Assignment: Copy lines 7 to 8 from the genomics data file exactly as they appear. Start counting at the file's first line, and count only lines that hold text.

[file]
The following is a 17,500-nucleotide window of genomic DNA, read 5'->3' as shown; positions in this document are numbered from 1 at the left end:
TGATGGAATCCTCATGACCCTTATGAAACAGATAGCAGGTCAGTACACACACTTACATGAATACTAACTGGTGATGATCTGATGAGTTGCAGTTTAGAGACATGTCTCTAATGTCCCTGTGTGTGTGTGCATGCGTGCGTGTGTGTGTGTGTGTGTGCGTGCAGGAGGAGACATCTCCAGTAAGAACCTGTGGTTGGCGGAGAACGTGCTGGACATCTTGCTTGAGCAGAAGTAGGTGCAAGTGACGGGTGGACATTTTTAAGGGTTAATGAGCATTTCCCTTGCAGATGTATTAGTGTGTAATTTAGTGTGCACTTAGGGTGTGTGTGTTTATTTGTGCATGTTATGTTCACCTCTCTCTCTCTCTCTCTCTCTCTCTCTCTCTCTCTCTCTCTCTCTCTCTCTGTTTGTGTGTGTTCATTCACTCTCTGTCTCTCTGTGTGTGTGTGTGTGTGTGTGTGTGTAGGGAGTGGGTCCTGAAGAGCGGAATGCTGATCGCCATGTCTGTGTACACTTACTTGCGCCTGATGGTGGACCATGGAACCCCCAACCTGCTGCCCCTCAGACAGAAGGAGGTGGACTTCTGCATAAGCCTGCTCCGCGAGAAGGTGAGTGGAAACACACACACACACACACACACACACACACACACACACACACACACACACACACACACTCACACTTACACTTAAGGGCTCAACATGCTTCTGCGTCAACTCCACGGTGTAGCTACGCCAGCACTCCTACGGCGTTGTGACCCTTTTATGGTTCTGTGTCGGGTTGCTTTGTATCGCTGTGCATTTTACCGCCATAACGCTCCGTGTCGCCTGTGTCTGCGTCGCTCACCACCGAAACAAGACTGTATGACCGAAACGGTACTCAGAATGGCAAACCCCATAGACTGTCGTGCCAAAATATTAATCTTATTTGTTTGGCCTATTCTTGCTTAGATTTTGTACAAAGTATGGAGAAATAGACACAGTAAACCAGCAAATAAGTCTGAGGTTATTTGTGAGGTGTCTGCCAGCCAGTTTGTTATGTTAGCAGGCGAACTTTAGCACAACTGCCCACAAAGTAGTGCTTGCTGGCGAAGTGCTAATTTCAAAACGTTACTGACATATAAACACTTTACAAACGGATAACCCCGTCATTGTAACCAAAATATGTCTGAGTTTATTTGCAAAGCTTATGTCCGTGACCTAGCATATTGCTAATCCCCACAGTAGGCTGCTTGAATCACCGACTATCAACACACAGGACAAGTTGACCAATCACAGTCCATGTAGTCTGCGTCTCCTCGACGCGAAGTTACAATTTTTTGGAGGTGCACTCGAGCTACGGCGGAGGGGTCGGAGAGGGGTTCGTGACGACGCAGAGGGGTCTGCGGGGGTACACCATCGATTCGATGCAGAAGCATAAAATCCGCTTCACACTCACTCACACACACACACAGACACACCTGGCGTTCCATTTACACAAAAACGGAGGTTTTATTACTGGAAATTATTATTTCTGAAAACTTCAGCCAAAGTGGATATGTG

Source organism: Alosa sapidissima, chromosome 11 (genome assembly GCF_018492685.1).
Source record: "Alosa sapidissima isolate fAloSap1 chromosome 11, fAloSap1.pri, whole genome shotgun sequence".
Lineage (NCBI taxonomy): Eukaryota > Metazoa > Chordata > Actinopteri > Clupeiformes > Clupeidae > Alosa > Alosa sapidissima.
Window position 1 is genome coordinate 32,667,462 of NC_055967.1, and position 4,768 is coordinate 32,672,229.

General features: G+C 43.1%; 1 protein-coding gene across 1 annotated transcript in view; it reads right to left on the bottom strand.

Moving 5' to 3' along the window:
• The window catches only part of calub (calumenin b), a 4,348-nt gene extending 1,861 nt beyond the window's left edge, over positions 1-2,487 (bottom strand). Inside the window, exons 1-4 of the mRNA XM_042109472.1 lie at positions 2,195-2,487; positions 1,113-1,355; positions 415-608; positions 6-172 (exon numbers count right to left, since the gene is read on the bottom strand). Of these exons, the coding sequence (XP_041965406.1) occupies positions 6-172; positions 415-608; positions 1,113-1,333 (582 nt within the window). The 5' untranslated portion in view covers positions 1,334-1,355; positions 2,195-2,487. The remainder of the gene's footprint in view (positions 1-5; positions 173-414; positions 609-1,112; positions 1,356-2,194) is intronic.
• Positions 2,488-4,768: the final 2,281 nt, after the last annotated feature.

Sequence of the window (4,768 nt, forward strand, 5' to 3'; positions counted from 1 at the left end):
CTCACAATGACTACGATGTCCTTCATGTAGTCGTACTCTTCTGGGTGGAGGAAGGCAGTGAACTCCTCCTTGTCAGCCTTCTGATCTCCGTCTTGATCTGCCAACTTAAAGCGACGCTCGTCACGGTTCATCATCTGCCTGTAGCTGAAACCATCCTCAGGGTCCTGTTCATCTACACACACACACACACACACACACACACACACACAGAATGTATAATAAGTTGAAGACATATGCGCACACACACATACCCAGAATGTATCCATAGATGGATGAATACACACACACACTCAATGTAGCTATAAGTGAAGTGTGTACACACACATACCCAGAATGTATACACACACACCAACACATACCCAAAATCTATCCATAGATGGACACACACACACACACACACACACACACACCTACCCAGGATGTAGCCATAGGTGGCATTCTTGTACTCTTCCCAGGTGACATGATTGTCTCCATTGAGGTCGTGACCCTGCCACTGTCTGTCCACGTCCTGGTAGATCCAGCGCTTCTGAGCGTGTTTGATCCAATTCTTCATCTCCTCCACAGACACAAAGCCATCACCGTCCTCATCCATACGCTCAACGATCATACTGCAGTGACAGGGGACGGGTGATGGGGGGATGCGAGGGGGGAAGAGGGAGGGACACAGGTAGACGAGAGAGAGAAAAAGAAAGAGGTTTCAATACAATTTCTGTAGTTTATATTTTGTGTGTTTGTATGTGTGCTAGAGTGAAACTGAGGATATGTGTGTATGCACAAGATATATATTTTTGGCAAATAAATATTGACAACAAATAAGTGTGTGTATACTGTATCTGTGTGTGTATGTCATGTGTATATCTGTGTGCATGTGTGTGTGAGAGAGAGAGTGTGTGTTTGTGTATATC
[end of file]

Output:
General features: G+C 43.1%; 1 protein-coding gene across 1 annotated transcript in view; it reads right to left on the bottom strand.

Moving 5' to 3' along the window: